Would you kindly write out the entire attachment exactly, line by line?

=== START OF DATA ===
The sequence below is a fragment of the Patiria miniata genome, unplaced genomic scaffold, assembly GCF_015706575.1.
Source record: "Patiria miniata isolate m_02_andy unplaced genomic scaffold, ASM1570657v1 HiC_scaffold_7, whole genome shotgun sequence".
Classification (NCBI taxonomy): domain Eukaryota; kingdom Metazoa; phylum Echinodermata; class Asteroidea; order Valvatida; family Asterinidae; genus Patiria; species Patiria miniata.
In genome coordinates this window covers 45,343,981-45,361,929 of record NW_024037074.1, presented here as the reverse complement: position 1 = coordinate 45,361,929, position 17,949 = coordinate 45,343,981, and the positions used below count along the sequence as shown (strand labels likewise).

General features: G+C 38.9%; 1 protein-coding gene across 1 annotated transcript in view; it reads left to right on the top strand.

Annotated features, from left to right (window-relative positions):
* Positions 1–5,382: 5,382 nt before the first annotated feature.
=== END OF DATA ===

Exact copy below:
The sequence below is a fragment of the Patiria miniata genome, unplaced genomic scaffold, assembly GCF_015706575.1.
Source record: "Patiria miniata isolate m_02_andy unplaced genomic scaffold, ASM1570657v1 HiC_scaffold_7, whole genome shotgun sequence".
Classification (NCBI taxonomy): domain Eukaryota; kingdom Metazoa; phylum Echinodermata; class Asteroidea; order Valvatida; family Asterinidae; genus Patiria; species Patiria miniata.
In genome coordinates this window covers 45,343,981-45,361,929 of record NW_024037074.1, presented here as the reverse complement: position 1 = coordinate 45,361,929, position 17,949 = coordinate 45,343,981, and the positions used below count along the sequence as shown (strand labels likewise).

General features: G+C 38.9%; 1 protein-coding gene across 1 annotated transcript in view; it reads left to right on the top strand.

Annotated features, from left to right (window-relative positions):
* Positions 1–5,382: 5,382 nt before the first annotated feature.